Fair dealing may require more than honesty. It generally requires that a party cannot act contrary to the spirit and intent of the contract, even if you give the other party advance notice. Fair dealing means equitable or unbiased provisions or decisions.
The duty of good faith and fair dealing in enforcement applies to the assertion, settlement, and litigation of contract claims and defenses.
Good faith excludes conduct characterized as bad faith, which violates community standards of decency, fairness, or reasonableness.
A violation of the duty of good faith and fair dealing will be considered a breach of contract. The breaching party can be held liable for damages that occur due to the breach.
Bad faith may be overt or may consist of inaction.
Courts have recognized the following types of behavior to be acts of bad faith:
evasion of the spirit of the bargain
lack of diligence and slacking off
willful rendering of imperfect performance
abuse of a power to specify terms
interference with or failure to cooperate in the other party’s performance
harassing demands for assurances of performance
rejection of performance for unstated reasons
willful failure to mitigate damages
abuse of a power to determine compliance or to terminate the contract
Bad faith in enforcement includes dishonest conduct, fabricating a pretended dispute, asserting an interpretation contrary to one’s own understanding, or falsification of facts.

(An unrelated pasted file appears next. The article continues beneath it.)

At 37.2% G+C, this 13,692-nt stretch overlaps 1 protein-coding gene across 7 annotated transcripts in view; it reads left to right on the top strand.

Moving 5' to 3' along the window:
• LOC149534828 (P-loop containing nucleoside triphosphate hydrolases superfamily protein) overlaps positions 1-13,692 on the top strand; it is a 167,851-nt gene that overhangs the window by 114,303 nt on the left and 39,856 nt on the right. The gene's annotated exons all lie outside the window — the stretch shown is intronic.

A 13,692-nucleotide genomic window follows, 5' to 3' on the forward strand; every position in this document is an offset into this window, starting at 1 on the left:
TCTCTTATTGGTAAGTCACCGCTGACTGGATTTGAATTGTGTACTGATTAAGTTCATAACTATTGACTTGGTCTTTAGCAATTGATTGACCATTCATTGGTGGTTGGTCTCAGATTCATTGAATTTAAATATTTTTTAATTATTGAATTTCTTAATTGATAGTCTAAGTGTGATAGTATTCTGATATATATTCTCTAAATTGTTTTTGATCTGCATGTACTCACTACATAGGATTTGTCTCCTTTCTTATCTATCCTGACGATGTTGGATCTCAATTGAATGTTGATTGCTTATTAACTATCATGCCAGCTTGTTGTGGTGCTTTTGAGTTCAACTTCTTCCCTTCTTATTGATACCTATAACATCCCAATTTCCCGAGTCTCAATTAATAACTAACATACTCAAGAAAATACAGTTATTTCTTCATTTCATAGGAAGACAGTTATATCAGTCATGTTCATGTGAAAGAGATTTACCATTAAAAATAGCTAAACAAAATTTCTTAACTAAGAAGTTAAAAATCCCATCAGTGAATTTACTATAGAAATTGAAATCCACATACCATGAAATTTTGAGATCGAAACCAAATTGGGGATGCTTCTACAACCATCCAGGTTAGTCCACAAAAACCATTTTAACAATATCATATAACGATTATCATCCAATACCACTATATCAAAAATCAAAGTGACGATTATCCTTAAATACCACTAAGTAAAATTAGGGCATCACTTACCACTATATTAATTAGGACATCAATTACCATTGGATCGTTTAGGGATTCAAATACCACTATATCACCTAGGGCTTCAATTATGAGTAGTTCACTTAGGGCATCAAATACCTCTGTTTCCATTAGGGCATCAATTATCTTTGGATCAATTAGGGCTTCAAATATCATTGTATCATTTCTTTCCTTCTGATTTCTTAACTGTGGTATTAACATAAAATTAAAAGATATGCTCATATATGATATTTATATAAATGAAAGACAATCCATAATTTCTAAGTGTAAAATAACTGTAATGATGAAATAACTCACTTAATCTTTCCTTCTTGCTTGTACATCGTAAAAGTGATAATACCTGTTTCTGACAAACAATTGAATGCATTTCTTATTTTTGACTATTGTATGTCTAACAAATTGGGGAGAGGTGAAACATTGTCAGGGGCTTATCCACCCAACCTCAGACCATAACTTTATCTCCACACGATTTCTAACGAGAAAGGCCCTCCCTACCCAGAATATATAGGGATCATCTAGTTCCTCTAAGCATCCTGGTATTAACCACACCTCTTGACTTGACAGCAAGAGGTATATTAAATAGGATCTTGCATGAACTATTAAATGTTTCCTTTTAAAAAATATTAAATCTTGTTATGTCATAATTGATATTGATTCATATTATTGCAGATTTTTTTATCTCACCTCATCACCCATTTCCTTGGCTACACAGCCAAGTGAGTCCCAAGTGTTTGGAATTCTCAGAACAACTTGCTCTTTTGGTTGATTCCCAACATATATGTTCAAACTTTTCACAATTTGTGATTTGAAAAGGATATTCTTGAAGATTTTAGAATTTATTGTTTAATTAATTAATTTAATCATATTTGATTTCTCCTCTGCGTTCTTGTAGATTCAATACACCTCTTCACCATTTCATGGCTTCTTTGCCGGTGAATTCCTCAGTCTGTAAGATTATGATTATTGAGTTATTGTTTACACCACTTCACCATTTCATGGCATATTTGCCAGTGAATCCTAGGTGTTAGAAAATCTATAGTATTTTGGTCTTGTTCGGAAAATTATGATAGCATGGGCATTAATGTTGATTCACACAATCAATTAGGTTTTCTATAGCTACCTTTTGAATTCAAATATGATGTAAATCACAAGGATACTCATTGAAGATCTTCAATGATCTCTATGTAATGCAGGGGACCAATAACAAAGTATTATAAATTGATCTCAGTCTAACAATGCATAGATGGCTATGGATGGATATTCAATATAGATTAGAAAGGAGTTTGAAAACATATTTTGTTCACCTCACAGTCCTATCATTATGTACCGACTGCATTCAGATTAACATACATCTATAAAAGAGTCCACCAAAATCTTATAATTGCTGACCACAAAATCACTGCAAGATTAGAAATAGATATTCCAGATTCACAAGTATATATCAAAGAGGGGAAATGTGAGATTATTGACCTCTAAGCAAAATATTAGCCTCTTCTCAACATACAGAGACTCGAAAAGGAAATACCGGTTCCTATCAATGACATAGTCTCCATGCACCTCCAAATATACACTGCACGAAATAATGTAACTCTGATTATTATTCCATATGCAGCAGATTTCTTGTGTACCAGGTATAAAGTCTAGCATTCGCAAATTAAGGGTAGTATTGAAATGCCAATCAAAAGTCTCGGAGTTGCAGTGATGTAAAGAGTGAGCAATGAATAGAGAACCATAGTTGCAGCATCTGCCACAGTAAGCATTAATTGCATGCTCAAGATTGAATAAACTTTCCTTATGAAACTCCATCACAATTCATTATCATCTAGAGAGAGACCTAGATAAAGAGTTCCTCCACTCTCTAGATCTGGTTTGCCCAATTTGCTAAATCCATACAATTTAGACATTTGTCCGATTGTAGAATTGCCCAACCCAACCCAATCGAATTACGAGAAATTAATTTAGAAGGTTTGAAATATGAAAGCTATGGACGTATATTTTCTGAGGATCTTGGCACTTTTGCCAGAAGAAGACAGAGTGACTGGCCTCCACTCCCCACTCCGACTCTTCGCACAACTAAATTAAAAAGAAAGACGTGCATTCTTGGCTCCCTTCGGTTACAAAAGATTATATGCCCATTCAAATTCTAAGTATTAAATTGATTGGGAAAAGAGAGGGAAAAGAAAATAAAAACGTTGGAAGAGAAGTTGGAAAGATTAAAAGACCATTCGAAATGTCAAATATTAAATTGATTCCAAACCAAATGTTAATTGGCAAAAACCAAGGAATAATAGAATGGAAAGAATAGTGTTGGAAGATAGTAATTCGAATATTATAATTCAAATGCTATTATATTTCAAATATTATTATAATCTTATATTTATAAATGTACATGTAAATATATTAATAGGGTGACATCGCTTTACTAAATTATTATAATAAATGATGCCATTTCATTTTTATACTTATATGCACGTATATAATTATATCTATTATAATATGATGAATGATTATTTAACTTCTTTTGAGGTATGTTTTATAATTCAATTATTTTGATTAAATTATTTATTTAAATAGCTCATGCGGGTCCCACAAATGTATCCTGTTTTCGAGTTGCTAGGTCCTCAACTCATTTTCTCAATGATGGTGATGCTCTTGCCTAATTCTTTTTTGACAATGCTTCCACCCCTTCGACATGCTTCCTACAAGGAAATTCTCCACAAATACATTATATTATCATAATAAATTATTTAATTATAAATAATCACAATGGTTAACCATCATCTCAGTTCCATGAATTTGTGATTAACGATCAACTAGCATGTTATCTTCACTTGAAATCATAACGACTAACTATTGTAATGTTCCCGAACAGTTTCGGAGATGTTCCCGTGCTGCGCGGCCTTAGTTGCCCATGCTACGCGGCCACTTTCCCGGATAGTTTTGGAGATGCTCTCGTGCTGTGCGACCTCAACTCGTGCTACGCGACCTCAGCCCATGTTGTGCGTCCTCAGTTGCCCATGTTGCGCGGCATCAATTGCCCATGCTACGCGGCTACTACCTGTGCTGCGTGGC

Good Faith Under Islamic Law of Contracts
1. The contract should be by free mutual consent.
2. Goods may not be resold before receipt by the first buyer.
3. Before resale, purchased goods must be delivered to the buyer, and may not be resold from the previous seller’s location.
4. No interest may be charged.
5. The contract may not include unharvested crops or fruits.
6. Buying or selling may not include loan terms.
7. Defects in sold items should not be hidden.
8. Measurements and quantities must be accurate.
9. False claims and oaths by the seller are prohibited.
10. Be gentle in attitude, accommodate buyer’s remorse.
11. It is prohibited to buy/sell or interfere with items that are already bound by another buyer/seller.
12. A contract of debt for a fixed period should be written.
Smart Contracts and Electronic Agents
It is easier to write software for blockchain smart contracts and electronic agents where there are easily determined, measurable, true/false, or yes/no inputs or conditions.
Current generation software cannot make decisions based on unwritten social customs, ethics, and moral values of right and wrong, implied reasonable expectations, or unforeseen circumstances when discretionary choices must be made in good faith in compliance with the spirit and intent of the contract.
So, a smart contract may need to be linked to a traditional contract or addendum to handle special circumstances beyond the capabilities of current generation software.
To avoid problems, when executing a contract, both parties should be prepared to fulfill the terms and conditions in good faith.
1. Colorado Supreme Court, Colorado jury instructions on contract law civil disputes including court case citations.
2. Judicial Council of California, California jury instructions on contract law civil disputes including court case citations.
3. Towards A Better Understanding of Good Faith Concept in Islamic Contract Law, research paper, International Journal of Engineering and Technology (IJET), Sep 2018, CC BY 3.0,